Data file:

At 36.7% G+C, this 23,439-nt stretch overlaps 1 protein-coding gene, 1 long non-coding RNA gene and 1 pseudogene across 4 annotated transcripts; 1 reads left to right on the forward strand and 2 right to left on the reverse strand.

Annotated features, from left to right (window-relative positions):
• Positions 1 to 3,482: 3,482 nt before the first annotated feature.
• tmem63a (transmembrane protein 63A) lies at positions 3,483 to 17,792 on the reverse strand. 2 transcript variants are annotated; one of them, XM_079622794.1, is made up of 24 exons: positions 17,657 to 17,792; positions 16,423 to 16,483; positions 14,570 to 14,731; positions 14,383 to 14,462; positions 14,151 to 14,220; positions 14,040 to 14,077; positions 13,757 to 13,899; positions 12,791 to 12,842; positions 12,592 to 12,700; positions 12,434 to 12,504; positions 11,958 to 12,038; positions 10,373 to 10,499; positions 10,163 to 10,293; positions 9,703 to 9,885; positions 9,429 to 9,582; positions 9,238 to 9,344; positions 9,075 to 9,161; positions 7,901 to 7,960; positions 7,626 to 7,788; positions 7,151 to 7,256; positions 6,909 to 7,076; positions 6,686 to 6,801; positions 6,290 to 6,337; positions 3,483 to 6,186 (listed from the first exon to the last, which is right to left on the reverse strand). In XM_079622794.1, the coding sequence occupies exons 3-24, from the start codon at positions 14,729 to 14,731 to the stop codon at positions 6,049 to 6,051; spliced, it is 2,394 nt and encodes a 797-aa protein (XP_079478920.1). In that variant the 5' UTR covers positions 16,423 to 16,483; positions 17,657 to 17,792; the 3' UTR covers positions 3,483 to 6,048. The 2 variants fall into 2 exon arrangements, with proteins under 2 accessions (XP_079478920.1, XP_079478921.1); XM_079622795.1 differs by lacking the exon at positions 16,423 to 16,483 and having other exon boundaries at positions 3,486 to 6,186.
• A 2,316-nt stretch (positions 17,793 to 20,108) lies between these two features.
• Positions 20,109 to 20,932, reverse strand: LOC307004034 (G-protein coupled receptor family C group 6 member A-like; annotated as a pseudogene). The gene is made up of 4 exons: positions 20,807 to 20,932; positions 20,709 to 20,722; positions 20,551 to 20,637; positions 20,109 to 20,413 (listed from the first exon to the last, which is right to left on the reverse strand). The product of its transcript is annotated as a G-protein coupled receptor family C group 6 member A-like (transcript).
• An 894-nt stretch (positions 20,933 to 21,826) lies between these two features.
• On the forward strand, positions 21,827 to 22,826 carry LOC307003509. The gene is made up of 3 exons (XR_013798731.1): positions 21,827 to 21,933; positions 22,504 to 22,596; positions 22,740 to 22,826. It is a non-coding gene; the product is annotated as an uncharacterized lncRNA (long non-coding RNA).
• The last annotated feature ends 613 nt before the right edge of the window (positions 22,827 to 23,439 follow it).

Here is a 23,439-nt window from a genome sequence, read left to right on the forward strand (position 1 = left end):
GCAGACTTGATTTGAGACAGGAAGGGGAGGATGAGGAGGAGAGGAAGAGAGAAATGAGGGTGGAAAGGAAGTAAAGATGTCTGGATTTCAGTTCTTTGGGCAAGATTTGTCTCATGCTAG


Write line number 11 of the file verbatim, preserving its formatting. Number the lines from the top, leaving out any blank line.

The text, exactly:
GCAGACTTGATTTGAGACAGGAAGGGGAGGATGAGGAGGAGAGGAAGAGAGAAATGAGGGTGGAAAGGAAGTAAAGATGTCTGGATTTCAGTTCTTTGGGCAAGATTTGTCTCATGCTAG